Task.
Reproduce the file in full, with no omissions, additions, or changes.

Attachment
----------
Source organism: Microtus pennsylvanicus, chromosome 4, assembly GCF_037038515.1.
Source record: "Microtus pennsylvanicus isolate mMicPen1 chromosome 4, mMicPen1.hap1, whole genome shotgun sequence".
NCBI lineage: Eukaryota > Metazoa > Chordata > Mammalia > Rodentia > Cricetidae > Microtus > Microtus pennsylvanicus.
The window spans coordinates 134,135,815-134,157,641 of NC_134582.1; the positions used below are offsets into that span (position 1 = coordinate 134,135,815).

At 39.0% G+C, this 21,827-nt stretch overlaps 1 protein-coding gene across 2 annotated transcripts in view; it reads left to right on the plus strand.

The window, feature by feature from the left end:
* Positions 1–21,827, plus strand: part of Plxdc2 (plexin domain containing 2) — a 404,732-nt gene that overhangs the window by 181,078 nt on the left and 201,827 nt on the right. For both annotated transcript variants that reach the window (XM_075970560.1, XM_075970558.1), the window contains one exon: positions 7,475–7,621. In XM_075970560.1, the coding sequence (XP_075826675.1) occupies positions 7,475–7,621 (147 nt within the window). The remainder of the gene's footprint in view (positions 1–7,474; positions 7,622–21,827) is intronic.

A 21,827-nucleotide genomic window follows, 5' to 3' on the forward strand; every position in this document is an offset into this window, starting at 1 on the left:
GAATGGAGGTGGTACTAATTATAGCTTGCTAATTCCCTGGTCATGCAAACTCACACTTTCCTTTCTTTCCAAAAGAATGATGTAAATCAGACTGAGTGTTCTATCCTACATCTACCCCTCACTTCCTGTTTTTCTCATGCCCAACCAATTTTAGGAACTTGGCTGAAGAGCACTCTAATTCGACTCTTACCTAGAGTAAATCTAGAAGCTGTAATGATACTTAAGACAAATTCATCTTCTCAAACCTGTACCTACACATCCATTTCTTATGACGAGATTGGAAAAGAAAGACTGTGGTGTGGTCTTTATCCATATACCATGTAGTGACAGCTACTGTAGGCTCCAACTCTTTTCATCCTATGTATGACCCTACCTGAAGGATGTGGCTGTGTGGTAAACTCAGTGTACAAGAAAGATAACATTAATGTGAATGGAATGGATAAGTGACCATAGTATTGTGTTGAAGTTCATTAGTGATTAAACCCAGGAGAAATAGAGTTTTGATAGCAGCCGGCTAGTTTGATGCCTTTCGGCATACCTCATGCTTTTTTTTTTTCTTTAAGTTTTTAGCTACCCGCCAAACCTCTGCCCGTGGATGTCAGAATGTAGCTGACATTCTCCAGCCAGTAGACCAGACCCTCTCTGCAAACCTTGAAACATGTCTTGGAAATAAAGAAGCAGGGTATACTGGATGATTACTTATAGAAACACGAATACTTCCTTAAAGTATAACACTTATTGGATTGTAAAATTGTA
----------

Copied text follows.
Source organism: Microtus pennsylvanicus, chromosome 4, assembly GCF_037038515.1.
Source record: "Microtus pennsylvanicus isolate mMicPen1 chromosome 4, mMicPen1.hap1, whole genome shotgun sequence".
NCBI lineage: Eukaryota > Metazoa > Chordata > Mammalia > Rodentia > Cricetidae > Microtus > Microtus pennsylvanicus.
The window spans coordinates 134,135,815-134,157,641 of NC_134582.1; the positions used below are offsets into that span (position 1 = coordinate 134,135,815).

At 39.0% G+C, this 21,827-nt stretch overlaps 1 protein-coding gene across 2 annotated transcripts in view; it reads left to right on the plus strand.

The window, feature by feature from the left end:
* Positions 1–21,827, plus strand: part of Plxdc2 (plexin domain containing 2) — a 404,732-nt gene that overhangs the window by 181,078 nt on the left and 201,827 nt on the right. For both annotated transcript variants that reach the window (XM_075970560.1, XM_075970558.1), the window contains one exon: positions 7,475–7,621. In XM_075970560.1, the coding sequence (XP_075826675.1) occupies positions 7,475–7,621 (147 nt within the window). The remainder of the gene's footprint in view (positions 1–7,474; positions 7,622–21,827) is intronic.

A 21,827-nucleotide genomic window follows, 5' to 3' on the forward strand; every position in this document is an offset into this window, starting at 1 on the left:
GAATGGAGGTGGTACTAATTATAGCTTGCTAATTCCCTGGTCATGCAAACTCACACTTTCCTTTCTTTCCAAAAGAATGATGTAAATCAGACTGAGTGTTCTATCCTACATCTACCCCTCACTTCCTGTTTTTCTCATGCCCAACCAATTTTAGGAACTTGGCTGAAGAGCACTCTAATTCGACTCTTACCTAGAGTAAATCTAGAAGCTGTAATGATACTTAAGACAAATTCATCTTCTCAAACCTGTACCTACACATCCATTTCTTATGACGAGATTGGAAAAGAAAGACTGTGGTGTGGTCTTTATCCATATACCATGTAGTGACAGCTACTGTAGGCTCCAACTCTTTTCATCCTATGTATGACCCTACCTGAAGGATGTGGCTGTGTGGTAAACTCAGTGTACAAGAAAGATAACATTAATGTGAATGGAATGGATAAGTGACCATAGTATTGTGTTGAAGTTCATTAGTGATTAAACCCAGGAGAAATAGAGTTTTGATAGCAGCCGGCTAGTTTGATGCCTTTCGGCATACCTCATGCTTTTTTTTTTTCTTTAAGTTTTTAGCTACCCGCCAAACCTCTGCCCGTGGATGTCAGAATGTAGCTGACATTCTCCAGCCAGTAGACCAGACCCTCTCTGCAAACCTTGAAACATGTCTTGGAAATAAAGAAGCAGGGTATACTGGATGATTACTTATAGAAACACGAATACTTCCTTAAAGTATAACACTTATTGGATTGTAAAATTGTA